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fostering the humanistic practice of medicine publishing personal accounts of illness and healing encouraging health care advocacy

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March 2012

Out of This World

Katelyn Mohrbacher

When I met Jasper, I was a third-year medical student doing a nine-month rural clerkship, and he was an eighty-year-old man in a coma.

Family members surrounded Jasper–a tall, broad-shouldered man–as he lay in the hospital bed. His wife, Esther, a petite, lively woman also in her eighties, stood by his head, grasping the bed rail. At the foot of the bed stood their son, a middle-aged man with a baseball cap on his head, his hands fisted in his pockets. Flanking the bed were his sisters (both nurses), one with curly hair and a baggy sweatshirt, the other slim and well-groomed. A warm summer breeze wafted through the room, bringing the scent of fresh-cut grass.

Jasper had been admitted two days earlier. In the days before that, Esther said, he had “drifted,” becoming quiet and very sleepy, and eating little. On admission, he’d been severely dehydrated and short of breath.

His two daughters had always hovered in attendance. Now one anxiously quizzed my supervising physician about her father’s sodium level. This led to a discussion of his care.

“I want everything possible done for him,” Esther said. Her children agreed.

In the days that followed, » Continue Reading.

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Physician, Heal Thyself

Randy Rockney

After a long day’s work as a pediatrician at an academic medical center in Providence, RI, nothing says “relief” like a visit to my therapist. I don’t see him often, but he has helped me through many life transitions. I think we both agree with the Buddhist precept that the only constant in life is change.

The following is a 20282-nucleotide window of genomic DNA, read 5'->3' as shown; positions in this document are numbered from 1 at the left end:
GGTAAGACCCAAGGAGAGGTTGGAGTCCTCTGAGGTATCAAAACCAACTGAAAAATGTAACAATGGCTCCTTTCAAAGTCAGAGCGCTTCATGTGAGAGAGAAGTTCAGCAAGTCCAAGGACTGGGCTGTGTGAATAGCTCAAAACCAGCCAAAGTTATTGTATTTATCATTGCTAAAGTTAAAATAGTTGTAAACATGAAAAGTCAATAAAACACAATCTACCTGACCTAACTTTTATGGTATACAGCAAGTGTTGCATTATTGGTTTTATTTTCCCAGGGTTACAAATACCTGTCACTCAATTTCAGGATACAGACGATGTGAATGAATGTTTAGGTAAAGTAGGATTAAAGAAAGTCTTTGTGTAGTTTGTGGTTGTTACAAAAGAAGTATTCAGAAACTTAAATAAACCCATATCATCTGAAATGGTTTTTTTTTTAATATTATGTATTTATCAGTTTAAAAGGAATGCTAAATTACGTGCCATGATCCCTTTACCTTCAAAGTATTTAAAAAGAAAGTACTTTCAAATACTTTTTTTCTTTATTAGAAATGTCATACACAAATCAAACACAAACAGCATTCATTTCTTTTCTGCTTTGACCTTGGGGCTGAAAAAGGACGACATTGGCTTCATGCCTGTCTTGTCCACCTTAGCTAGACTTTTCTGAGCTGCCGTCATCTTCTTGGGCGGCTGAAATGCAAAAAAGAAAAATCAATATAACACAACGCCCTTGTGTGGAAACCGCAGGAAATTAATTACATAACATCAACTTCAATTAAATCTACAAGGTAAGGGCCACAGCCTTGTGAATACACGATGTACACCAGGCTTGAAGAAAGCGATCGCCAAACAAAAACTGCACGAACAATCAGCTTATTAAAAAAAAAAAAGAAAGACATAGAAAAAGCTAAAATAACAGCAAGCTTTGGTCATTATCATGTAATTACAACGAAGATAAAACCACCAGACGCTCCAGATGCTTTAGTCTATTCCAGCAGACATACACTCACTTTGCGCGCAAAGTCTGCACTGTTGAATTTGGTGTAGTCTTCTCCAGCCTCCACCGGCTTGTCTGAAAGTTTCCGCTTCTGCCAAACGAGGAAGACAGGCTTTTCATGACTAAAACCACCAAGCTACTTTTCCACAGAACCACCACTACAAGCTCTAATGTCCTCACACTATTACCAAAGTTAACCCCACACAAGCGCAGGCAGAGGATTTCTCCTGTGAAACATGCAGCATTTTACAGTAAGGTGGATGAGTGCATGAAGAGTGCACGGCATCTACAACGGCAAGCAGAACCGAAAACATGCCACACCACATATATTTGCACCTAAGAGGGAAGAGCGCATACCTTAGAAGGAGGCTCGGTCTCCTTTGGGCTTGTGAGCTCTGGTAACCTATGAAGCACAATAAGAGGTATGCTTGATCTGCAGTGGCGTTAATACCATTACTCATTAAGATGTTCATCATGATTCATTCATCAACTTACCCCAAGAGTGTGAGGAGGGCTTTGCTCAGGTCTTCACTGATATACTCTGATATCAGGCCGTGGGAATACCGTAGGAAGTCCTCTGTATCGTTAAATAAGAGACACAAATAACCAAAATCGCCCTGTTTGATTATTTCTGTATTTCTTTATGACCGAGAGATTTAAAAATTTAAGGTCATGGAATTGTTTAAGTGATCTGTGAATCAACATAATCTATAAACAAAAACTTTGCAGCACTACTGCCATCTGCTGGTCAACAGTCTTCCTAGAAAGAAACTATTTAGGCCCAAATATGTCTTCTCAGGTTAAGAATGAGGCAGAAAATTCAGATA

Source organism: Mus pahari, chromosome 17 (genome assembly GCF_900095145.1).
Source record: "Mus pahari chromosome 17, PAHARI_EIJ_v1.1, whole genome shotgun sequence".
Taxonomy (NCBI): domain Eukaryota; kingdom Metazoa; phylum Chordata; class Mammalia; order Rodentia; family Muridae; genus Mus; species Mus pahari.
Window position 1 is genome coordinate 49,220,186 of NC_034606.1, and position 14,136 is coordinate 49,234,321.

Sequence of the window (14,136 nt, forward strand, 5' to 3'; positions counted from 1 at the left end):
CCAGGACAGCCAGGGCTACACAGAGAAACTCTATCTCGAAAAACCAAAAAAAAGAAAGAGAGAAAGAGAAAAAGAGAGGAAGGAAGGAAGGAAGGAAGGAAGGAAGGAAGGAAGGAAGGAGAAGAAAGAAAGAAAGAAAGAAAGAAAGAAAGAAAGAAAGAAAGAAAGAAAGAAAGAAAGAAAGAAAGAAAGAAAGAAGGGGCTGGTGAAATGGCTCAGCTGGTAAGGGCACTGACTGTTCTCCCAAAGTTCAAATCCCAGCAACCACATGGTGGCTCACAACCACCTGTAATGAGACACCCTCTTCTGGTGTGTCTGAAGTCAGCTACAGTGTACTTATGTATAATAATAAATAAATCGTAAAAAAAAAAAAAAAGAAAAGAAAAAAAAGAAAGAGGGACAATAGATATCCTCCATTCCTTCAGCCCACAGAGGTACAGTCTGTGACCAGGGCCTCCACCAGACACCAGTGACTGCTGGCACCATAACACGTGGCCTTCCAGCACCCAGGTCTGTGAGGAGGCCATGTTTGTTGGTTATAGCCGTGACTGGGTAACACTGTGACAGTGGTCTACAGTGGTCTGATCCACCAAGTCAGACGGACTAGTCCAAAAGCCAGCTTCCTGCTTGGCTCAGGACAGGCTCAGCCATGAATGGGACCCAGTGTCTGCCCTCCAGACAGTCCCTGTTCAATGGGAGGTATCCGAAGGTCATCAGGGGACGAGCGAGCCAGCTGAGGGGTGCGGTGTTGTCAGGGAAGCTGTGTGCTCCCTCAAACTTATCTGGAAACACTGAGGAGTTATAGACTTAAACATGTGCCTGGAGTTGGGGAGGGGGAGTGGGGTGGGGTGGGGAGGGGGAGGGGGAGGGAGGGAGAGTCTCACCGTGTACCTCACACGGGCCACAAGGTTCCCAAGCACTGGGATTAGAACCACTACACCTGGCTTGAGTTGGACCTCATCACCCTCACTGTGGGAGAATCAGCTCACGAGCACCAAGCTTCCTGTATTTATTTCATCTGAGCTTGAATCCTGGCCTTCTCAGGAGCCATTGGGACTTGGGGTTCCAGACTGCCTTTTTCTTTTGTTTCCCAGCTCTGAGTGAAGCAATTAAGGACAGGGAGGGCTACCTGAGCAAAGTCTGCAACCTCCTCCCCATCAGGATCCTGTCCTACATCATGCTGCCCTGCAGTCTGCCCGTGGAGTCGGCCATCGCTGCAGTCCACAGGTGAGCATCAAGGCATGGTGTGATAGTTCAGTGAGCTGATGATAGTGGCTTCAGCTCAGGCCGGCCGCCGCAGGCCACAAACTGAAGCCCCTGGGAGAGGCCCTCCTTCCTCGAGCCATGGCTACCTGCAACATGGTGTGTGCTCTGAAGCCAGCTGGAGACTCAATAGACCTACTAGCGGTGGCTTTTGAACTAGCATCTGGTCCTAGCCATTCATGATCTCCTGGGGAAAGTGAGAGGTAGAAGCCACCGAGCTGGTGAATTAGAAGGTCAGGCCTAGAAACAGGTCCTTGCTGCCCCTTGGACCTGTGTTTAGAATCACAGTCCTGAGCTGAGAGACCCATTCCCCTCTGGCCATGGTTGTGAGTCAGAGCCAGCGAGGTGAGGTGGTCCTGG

One evening after work, a couple of years ago, I arrived early in the neighborhood of my therapist’s office. I was hungry, but there wasn’t time for a meal, so I stopped at a pharmacy to peruse the snack aisle. The smallest and cheapest option available, a bag of roasted pumpkin seeds, seemed perfect.

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Common Thread

Peter de Schweinitz

One sunny afternoon during my fourth year of medical school, I spent a day assisting a New Yorker turned rural Southern podiatrist. As we whittled dead skin, checked pulses and scheduled minor procedures, an arrogant question formed in my mind: Why did you choose the feet instead of something more impressive, like the heart? 

Maybe he read my mind. Later, seeing me off to my car, he said, “I know that you medical doctors could do my job. I’m here so that you can do more important things.”

At the time, I didn’t know whether to pity his lack of aspiration or admire his humility. But a year later, when I was a primary-care intern, something happened that changed my perspective.

A patient I’d not met before, Carrie, had come for a post-operative wound infection on her ankle. This was the type of visit that irritated me–cleaning up for the specialist. 

Sitting on a chair in the exam room was a slender, sophisticated-looking young woman with short-cropped hair, sleekly manicured nails and horn-rimmed glasses. Normally, I would have asked her to hop

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The Silent Treatment

Frances Smalkowski

Last year, while enjoying a two-week tour of the cultural capitals of China, I was amazed by how at home I felt. Searching my memory for the reasons behind this unexpected state of mind, I suddenly remembered Mr. Loy.

We met more than forty years ago. I was in my third year as a nursing student, doing a semester-long rotation in a large psychiatric hospital. Each student was assigned a patient for the semester, and Mr. Loy was mine. 

We were expected to forge a therapeutic relationship with our patients. This was a tall order; most of our patients were diagnosed with some form of persistent schizophrenia, and few spoke in any coherent fashion, if they spoke at all. 

Mr. Loy was no exception. A short man in his late sixties with raggedly balding hair, he made frequent references to “the machine on my head.” His bald spots marked his attempts to remove the machine. The machine, he said, had commanded him to kill his son. Because he’d actually tried to do so, using a large knife, he’d been hospitalized as criminally insane. 

Before our first meeting, I read Mr. Loy’s medical history. Thanks to the psychiatric nursing

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